I love going to Contemporary Art Fairs. These are almost like the trade shows of contemporary art. There are paintings and galleries from all over the world. There are a zillion different kinds of paintings, photographs and sculptures strewn through baseball field size buildings with thousands of artists, buyers and art enthusiasts wandering amongst the displays. It often takes more than one day to see all the work.
It is inspiring to go. But it is especially so when you have some of your own work there. It allows the artist to see his or her art in context with everyone else’s. I remember when I went and finally came across my own work, for a second or two I hardly recognized it. After seeing everyone else’s art, I had achieved a measure of objectivity. Something that, upon later reflection, was incredibly valuable.
I stood there looking at my work, then back again at all the other work surrounding it – some good, some great and, of course, some not so good, but all of it provided context.
And then I got it – right there I had somewhat of an epiphany about what makes art – especially at these fairs, stand out.
There are basically three qualities, which I wrote down on the back of the Fair guide they gave me when I walked in.
[Tweet “”The artist doesn’t have to necessarily master their materials but at the same time the materials cannot be the master of the artist either.” – Nicholas Wilton”]
1 The Art is Unique.
It is not hard to spot, at these fairs, which art is really drawing viewers in because today, people tend to wait in line to photograph it with their phone. They are voting with their phones and amazingly it is the same few paintings or sculptures that gain this attention. Without exception, this artwork being photographed is totally unique and unlike anything else surrounding it. I cannot stress enough how consistently work that is different and unique almost triggers human beings to want to engage. People are simply drawn to what makes them feel something they haven’t before.
2 The Art is Simply, Complex.
Another aspect I notice about remarkable work is that it is not accomplishing or showing a whole variety of ideas within the same work. It is not that the work is not complex; rather it is just that it looks relatively simple from a distance. The artist has chosen to clearly – and that is the operative word – not only say one thing but to do so very, very powerfully. Often there is just a couple of things going on, whether it is texture, shapes, color, line, etc., that are in contrast to one another. Interestingly, if something is communicated very simply, if the idea is clear, then suddenly there is an opportunity for quiet complexity to slip in beside this powerful, singular art statement and coexist. You end up with a seemingly simple, powerful visual that grows in complexity and sophistication the longer you look at it. “Something about this one…. I just can’t quite walk past it. Maybe I better just take a picture so I can hold it in my life longer.”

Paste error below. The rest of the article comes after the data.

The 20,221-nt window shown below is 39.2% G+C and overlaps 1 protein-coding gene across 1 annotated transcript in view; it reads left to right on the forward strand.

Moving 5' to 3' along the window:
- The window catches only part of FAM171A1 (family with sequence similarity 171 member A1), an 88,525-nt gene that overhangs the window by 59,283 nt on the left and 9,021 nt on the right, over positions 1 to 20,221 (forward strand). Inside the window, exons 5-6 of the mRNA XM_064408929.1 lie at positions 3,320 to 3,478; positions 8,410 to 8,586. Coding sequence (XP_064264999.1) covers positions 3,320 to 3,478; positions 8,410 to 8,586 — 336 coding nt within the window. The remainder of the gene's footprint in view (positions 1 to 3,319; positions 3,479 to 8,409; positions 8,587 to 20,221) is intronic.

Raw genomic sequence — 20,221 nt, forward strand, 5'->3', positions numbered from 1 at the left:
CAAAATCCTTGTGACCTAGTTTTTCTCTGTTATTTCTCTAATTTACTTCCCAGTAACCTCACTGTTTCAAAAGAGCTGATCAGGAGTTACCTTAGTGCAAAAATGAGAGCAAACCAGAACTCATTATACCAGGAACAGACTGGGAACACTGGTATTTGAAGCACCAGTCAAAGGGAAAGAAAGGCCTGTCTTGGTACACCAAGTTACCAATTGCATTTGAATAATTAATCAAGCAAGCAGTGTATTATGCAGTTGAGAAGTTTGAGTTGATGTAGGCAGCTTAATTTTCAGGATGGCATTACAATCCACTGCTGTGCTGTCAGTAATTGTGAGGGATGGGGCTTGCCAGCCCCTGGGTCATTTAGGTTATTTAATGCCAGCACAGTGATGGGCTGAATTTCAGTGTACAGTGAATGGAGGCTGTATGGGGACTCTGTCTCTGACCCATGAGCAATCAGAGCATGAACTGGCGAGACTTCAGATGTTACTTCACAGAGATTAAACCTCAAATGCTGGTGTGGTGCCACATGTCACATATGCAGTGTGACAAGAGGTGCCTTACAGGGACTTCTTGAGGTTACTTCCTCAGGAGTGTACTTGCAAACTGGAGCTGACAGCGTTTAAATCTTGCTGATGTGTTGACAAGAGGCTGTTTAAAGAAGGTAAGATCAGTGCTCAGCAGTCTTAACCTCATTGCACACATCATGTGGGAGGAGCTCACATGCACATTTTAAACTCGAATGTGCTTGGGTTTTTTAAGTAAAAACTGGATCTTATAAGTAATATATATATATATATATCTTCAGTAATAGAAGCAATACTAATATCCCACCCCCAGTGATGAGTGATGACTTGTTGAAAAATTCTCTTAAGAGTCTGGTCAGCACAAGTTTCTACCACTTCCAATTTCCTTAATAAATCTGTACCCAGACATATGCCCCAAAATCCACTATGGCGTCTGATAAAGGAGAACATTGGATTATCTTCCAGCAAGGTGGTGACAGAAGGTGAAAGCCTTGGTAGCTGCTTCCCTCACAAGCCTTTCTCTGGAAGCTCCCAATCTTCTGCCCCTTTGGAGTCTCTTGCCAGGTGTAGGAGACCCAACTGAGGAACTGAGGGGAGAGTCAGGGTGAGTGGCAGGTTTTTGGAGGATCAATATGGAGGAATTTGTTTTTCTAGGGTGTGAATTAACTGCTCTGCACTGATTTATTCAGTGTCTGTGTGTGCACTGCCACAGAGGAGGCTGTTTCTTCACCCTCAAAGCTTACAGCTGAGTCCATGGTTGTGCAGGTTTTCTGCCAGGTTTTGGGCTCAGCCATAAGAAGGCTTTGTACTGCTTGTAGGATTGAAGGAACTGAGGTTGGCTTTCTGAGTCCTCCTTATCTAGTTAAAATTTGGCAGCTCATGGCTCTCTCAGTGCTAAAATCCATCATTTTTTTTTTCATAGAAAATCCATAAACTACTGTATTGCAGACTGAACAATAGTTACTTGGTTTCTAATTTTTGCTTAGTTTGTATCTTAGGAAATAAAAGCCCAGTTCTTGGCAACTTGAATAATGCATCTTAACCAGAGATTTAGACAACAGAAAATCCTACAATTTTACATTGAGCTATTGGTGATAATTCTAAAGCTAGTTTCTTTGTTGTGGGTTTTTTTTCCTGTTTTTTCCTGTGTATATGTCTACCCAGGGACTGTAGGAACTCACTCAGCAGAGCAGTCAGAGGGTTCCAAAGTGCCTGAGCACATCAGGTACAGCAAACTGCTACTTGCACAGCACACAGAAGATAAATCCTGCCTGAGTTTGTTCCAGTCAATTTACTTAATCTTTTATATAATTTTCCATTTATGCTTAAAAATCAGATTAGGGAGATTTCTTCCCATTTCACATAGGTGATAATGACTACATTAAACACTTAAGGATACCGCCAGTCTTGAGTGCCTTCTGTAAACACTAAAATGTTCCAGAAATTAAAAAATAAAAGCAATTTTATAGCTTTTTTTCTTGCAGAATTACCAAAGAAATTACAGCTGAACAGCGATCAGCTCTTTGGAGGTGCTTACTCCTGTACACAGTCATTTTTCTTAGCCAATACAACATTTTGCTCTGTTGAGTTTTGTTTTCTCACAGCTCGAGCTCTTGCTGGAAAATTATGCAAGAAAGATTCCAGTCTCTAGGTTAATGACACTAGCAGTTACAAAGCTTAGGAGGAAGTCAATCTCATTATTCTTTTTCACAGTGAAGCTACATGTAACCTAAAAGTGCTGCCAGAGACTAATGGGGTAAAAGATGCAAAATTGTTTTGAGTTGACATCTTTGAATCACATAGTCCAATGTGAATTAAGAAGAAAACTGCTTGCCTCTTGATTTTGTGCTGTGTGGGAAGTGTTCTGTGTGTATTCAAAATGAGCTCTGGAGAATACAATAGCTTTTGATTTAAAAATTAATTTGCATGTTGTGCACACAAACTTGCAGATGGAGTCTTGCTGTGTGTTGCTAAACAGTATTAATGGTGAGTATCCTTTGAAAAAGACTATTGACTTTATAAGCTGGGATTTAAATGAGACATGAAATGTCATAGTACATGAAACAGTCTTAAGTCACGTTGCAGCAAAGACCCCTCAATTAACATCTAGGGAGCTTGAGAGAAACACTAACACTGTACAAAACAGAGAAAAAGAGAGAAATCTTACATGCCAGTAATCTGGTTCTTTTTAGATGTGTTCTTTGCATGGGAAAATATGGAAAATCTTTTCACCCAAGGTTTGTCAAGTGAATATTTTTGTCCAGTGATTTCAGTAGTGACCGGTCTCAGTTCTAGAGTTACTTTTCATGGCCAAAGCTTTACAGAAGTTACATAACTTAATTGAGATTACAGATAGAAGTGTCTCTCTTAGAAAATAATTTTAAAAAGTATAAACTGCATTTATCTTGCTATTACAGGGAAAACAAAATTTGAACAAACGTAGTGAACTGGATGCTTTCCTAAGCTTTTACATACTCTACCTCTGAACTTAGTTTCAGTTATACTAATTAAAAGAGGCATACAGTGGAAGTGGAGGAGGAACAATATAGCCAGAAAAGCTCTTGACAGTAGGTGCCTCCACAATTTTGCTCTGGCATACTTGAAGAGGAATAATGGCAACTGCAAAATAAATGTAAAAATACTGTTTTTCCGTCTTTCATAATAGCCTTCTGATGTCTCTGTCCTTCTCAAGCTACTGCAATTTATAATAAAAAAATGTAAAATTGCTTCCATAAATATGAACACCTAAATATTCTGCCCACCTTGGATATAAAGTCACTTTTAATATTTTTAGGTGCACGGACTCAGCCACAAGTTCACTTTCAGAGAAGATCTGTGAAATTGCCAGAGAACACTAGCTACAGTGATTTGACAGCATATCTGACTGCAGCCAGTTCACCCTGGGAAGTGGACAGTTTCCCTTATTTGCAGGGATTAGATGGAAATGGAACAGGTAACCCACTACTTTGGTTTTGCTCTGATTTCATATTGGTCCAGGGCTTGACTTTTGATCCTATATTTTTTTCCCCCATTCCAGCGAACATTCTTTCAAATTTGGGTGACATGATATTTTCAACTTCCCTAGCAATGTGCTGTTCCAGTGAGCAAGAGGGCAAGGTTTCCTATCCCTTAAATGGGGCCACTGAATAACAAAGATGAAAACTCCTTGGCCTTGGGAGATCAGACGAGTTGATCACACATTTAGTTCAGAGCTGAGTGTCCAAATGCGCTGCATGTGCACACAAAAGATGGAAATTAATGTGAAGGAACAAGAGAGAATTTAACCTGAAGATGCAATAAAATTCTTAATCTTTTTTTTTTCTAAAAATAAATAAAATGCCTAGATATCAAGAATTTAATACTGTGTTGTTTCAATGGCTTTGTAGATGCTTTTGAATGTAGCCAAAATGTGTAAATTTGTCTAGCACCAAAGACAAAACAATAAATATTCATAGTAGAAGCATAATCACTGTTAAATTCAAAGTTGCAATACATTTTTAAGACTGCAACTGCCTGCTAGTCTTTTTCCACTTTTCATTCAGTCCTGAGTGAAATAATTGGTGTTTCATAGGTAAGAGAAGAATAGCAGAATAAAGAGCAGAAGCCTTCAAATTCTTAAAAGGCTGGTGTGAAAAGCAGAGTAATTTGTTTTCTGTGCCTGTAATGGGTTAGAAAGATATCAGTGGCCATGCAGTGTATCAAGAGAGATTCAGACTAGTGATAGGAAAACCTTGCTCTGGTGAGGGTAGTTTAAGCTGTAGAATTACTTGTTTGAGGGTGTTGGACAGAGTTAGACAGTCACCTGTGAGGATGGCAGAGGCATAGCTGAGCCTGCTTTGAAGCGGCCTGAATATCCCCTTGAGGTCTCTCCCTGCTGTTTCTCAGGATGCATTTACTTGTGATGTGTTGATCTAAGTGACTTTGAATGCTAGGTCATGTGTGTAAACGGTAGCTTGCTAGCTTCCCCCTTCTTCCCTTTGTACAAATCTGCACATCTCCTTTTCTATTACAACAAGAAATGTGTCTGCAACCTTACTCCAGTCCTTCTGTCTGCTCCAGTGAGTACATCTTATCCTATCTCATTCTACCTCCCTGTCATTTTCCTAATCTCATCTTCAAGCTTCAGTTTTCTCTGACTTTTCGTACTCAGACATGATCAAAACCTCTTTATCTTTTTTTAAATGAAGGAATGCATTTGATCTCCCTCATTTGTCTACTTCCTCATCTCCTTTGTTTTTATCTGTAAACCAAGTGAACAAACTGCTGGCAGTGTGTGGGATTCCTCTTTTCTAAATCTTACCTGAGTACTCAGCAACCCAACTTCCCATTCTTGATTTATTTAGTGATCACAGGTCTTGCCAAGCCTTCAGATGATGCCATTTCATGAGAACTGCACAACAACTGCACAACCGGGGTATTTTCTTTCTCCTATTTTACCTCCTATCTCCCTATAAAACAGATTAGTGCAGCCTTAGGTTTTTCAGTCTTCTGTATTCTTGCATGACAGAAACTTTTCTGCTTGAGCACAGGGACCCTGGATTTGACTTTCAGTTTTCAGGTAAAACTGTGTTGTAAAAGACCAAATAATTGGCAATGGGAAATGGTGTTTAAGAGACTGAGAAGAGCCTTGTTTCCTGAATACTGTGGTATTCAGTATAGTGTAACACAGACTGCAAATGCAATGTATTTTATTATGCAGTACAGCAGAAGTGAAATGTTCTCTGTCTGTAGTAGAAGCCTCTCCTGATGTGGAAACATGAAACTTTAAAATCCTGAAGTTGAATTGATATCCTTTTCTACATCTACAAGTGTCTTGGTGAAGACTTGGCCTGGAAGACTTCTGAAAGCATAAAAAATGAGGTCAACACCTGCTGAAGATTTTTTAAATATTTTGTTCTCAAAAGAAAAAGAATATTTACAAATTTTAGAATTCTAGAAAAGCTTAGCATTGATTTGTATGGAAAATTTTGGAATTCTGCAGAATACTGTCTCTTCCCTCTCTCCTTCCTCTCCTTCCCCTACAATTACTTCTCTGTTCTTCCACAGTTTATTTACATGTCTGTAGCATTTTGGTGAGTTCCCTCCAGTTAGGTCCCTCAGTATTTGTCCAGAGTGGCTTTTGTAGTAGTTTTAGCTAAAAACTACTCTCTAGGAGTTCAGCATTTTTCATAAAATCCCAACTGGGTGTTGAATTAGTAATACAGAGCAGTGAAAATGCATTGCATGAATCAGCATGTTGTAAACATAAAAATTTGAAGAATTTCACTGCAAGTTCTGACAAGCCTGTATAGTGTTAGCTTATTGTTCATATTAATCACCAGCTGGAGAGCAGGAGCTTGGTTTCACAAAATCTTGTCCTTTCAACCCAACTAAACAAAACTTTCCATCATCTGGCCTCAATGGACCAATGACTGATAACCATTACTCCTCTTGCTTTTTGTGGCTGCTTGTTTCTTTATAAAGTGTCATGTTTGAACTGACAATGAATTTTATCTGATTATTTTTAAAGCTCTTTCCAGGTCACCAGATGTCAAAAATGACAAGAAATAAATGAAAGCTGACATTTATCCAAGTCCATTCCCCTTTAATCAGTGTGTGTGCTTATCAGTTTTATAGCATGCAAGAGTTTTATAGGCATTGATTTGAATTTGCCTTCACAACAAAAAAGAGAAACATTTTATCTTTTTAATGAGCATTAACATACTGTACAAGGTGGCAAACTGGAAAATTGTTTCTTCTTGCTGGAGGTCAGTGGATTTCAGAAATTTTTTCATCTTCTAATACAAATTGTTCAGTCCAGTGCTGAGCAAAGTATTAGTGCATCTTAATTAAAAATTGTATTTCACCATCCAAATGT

3 The Art Feels it is Made Without Trying.
Easier said than done, but work that rises to the surface at these fairs does demonstrate the artist’s mastery of their chosen materials. The artist doesn’t have to necessarily master their materials but at the same time the materials cannot be the master of the artist either. In other words – and this can be subtle – the viewer should not be able to feel tentativeness in any way on the part of the artist when using their chosen materials. We want to feel a direct connection between the artist and what they are thinking or doing. Seeing marks that are only half committed, or the evidence of materials that are overly controlled out of indecision can often be a barrier for the viewer to really get the impact of what the artist was trying to say. When the Art looks like it has been made without excessive effort, then we get the sense as viewers that this particular artist has these materials so down that she can spend her attention and focus on giving us a super potent distillation of who she is and what she is communicating as an artist, above and beyond the materials. That is truly a gift for a viewer and as such, whether people understand why or not, they are drawn to the work.
There is the tendency to try and game and figure out what makes people become attracted to certain kinds of art. Then, once known, we could just do this particular kind of art and all would be good. Thankfully, making art, as most of you know, is not something you can perfect and duplicate to have home runs every single day for yourself or anyone else for that matter.
But there is one overarching idea that all these qualities, aspects of powerful, highly desirable work, all seem to gather beneath.
And it is this:
Art that can become as truly unique as the individual artist making it will engender a feeling of aliveness in the viewer. And this feeling, this sensation for 99 percent of human beings walking around the planet is highly desirable, enticing, and inspiring.
In gratitude, Nicholas
PS This post happens to be going out the same day as the 2016 Mentorship Invitations! Admission will be closing in less than a week so if you ever wanted your Art to become more like you, then click here for the Mentorship Invitation and Application it will be emailed to you today.
the founder of Art2Life.
With over 20 years experience as a working artist and educator, I’ve developed a systematic approach that brings authenticity, spontaneity and joy back into the creative process.